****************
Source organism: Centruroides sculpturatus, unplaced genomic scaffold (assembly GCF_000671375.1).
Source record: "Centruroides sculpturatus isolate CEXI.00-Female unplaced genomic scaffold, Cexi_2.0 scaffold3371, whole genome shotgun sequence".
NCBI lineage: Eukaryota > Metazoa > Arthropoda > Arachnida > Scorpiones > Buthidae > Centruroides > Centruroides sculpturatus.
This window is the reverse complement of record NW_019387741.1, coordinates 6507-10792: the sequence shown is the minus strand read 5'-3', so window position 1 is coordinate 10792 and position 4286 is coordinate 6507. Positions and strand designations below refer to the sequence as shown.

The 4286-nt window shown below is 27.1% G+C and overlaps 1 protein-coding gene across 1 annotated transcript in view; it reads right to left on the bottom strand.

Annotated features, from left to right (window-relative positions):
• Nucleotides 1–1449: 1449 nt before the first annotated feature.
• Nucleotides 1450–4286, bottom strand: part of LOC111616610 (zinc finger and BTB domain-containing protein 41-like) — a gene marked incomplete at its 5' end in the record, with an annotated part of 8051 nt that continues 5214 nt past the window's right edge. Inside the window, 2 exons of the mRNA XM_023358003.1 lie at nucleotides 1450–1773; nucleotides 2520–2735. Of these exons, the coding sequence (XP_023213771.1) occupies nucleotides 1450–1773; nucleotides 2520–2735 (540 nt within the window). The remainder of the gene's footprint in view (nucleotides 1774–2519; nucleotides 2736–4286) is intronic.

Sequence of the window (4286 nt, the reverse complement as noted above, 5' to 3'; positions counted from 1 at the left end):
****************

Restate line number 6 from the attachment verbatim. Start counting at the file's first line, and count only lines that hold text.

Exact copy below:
Annotated features, from left to right (window-relative positions):